Post-Corner has been very common for the last 20 years or so – it is what it sounds like, a Post that’s cut back to the Corner route:

The Z receiver is running that route, and the X receiver is actually running a triple-move, which has come into some vogue in recent years.  That’s a Post-Corner-Post, and as you can imagine, it takes extra-extra time to develop.  You’d run it against a Safety who is disciplined to the first move but who tends to jump the double-move.  The Dig from the slot guy is there to help occupy Safeties, but it’s usually not used.  There’s no checkdown available, and the option if everything is covered is to throw the ball deep out of bounds.

The Screen Game

Delayed screen passes work best off of deep QB drops and receiver routes.  They’re a key element of a vertical passing scheme, because they cause defenses to stretch from the line of scrimmage to the end zone.  That often leaves a ballcarrier with open field when he catches the ball short.  The defensive line is deep in the backfield, the coverage players are downfield, and the RB (or whoever) is in between them.

There are many flavors of screens, and it tends to be a game-planned element based on specific defenses.  I’m going to show three types of screens today.

HB Screen Left

I drew this with the same Post-Corner-Post action from the previous section, but you could have any combination of vertical routes going on downfield, and this play should work. 

The big idea in any delayed screen is that you want the frontside offensive linemen to release their blocks on a timed count and let their rushers approach the QB.  They have to sell it as if the DL defeated them, though.  The QB needs to keep his eyes downfield and feel the rush, then drop the ball over the frontside rush, right on time, as the RB gets to his spot behind the three linemen who are heading downfield.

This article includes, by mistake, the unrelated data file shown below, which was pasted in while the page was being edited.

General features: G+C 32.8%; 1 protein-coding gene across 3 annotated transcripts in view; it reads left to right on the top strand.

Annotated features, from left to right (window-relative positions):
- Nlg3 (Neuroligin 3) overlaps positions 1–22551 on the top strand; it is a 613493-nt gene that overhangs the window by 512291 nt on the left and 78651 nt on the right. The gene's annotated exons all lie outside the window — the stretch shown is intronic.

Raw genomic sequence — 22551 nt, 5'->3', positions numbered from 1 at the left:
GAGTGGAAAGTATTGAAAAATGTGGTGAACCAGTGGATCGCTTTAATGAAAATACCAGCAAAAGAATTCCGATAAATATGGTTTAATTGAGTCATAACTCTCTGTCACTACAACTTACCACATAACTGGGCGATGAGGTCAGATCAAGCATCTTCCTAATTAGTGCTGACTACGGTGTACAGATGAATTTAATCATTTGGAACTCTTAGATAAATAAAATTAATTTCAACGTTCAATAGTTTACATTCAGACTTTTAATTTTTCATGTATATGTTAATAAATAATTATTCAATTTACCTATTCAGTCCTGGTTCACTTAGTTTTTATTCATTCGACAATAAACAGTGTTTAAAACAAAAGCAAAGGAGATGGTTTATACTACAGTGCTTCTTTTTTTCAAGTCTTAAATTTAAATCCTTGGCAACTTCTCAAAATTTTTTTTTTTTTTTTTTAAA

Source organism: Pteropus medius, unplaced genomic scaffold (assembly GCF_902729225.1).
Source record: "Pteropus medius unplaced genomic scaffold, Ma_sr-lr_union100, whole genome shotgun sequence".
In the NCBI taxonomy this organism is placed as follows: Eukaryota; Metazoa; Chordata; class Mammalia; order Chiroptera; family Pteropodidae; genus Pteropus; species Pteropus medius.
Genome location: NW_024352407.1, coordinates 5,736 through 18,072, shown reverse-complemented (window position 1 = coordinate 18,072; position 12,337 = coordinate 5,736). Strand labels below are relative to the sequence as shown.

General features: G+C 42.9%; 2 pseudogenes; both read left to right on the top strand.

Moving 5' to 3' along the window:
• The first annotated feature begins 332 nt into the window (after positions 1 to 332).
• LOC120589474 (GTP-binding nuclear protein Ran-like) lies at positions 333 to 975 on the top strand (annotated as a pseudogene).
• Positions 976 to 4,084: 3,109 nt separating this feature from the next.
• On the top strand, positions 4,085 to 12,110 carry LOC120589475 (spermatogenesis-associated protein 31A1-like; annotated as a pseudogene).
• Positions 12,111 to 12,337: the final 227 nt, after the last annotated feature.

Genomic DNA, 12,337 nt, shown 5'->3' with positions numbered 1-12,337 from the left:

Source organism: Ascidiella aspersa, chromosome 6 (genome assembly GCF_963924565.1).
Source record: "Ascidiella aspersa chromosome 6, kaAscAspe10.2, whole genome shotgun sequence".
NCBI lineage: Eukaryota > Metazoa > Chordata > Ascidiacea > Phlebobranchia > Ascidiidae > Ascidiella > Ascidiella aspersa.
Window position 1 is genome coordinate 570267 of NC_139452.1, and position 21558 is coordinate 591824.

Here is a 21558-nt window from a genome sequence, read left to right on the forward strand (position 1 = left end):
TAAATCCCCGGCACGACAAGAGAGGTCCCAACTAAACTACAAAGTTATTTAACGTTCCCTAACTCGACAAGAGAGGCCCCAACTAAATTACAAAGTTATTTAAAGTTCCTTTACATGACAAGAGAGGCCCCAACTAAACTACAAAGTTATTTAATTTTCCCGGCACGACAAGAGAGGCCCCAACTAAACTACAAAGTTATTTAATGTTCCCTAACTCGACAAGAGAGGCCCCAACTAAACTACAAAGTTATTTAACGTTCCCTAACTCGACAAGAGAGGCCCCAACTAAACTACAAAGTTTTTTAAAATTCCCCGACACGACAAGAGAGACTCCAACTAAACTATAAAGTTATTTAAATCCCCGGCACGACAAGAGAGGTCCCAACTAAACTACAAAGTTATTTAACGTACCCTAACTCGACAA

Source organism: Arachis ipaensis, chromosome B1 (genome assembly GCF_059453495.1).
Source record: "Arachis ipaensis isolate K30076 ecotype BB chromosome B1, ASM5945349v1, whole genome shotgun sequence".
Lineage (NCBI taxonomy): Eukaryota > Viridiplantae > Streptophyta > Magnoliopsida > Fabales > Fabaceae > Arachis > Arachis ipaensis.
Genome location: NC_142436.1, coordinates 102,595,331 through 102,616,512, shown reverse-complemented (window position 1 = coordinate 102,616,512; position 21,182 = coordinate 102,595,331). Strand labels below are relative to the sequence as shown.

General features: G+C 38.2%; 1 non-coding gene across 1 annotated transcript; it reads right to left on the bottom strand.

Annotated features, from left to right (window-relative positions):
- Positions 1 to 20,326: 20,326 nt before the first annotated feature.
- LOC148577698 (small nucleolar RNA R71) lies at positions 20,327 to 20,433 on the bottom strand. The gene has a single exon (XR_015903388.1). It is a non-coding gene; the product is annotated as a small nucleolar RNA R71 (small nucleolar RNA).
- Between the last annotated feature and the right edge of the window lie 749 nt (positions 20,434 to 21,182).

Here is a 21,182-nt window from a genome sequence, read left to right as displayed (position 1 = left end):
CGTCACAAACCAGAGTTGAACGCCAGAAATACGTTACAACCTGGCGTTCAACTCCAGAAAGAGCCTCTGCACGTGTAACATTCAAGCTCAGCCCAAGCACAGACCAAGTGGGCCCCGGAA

A huge key is the timing between the OL, RB, and QB.  If the throw or the route are late, a lineman is going to be illegally downfield.  The best screen teams execute this on time consistently, or the QB throws the ball into the ground behind the line of scrimmage if the play gets blown up.

TE Backside Screen

This looks the same as the last play, and that’s the point.  The difference is that the operative receiver is the TE on the backside, and that no linemen are necessarily assigned to be out ahead of the play.

You’d run this variation when a defense is reading the frontside screen too well or too quickly.  Josh McDaniels was a big user of this concept, and the Broncos did it a lot with Daniel Graham.  Expect to see Aaron Hernandez killing teams with it this year.

X Backside Smoke

This is a classic Manning play from the Shotgun.  There’s a quick play-fake to a Sweep Right, and then a throwback left to the X receiver:

It’s helpful to have a mobile LT to make this work, and the Broncos have one of the most mobile ones in the NFL in Ryan Clady.  The X is going to have two blockers in front of him, but it’s best to use a shifty guy for a play like this.  Think Bubba Caldwell more than Eric Decker.  This play serves as a key misdirection element, and it helps the running game.  (See Part 3 for more detail.)

I don’t consider a Smoke play to be a true screen, but I figured it fit better here than in the core play action game, which I aim to cover Friday in Part 7.  I’m going to be in Dallas for a few days for meetings and mandatory fun, so hopefully, I'll have time to write between now and then.  Have a good few days, friends, and hopefully we see each other Friday.

1.  I’m not in the arguing business, I’m in the saying what I think business.
2.  I get my information from my eyes.